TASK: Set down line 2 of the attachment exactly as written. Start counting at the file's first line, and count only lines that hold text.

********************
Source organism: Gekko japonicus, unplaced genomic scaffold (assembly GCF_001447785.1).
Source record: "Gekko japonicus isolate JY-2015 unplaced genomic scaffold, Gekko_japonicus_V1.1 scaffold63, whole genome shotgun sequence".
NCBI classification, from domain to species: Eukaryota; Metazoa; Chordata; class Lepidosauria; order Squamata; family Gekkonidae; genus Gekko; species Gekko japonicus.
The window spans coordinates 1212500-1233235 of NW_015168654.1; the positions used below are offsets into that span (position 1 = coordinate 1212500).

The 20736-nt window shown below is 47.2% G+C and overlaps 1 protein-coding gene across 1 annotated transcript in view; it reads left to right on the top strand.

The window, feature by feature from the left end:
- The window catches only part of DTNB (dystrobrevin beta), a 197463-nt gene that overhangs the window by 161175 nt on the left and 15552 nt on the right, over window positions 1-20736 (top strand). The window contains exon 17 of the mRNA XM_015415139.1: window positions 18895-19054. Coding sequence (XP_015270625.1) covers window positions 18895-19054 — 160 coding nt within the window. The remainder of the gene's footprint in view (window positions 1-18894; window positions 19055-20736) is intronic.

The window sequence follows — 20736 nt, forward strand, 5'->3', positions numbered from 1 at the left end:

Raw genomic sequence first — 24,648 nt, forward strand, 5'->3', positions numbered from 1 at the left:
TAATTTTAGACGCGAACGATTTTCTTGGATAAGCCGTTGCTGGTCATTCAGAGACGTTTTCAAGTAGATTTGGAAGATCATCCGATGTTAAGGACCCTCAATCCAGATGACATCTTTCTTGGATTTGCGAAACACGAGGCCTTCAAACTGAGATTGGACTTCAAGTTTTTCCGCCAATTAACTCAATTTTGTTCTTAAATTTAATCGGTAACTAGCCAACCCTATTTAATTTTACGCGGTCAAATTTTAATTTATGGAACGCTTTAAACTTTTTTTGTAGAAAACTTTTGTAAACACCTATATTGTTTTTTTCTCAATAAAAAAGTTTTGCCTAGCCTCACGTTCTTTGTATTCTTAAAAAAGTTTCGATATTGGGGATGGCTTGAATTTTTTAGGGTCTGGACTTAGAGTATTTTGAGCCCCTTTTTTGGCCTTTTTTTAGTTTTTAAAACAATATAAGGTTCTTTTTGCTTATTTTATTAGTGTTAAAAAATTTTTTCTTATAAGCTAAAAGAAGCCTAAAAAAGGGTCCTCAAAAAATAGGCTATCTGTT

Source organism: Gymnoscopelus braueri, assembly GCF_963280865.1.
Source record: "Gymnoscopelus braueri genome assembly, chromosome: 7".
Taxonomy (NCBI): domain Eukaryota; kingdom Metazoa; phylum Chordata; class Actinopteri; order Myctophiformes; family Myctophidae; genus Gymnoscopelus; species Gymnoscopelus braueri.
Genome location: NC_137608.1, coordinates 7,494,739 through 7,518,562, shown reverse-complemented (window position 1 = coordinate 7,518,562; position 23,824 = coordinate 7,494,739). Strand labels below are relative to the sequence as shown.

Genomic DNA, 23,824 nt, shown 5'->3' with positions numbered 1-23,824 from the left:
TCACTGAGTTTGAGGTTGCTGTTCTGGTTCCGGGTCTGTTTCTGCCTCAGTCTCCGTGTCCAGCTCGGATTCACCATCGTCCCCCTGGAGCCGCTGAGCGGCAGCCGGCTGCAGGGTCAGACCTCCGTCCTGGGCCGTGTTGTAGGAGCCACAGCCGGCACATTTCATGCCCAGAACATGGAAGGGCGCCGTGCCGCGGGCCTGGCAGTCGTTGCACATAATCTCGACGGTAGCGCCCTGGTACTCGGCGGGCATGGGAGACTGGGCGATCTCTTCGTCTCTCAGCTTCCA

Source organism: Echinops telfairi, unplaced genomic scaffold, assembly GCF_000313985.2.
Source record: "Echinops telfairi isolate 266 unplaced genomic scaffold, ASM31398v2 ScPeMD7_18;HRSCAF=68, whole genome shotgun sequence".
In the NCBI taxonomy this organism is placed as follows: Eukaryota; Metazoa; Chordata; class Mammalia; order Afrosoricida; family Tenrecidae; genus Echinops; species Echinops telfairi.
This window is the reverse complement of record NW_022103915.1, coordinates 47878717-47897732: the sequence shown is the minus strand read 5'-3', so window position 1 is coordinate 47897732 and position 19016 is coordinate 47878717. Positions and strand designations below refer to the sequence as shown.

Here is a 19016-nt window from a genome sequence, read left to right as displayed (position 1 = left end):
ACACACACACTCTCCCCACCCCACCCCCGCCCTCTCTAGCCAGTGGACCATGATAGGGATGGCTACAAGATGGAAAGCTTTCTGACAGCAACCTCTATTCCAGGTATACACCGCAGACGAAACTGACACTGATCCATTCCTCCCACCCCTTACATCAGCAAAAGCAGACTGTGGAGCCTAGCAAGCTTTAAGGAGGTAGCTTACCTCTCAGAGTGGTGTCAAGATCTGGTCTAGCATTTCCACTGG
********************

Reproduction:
Source record: "Gekko japonicus isolate JY-2015 unplaced genomic scaffold, Gekko_japonicus_V1.1 scaffold63, whole genome shotgun sequence".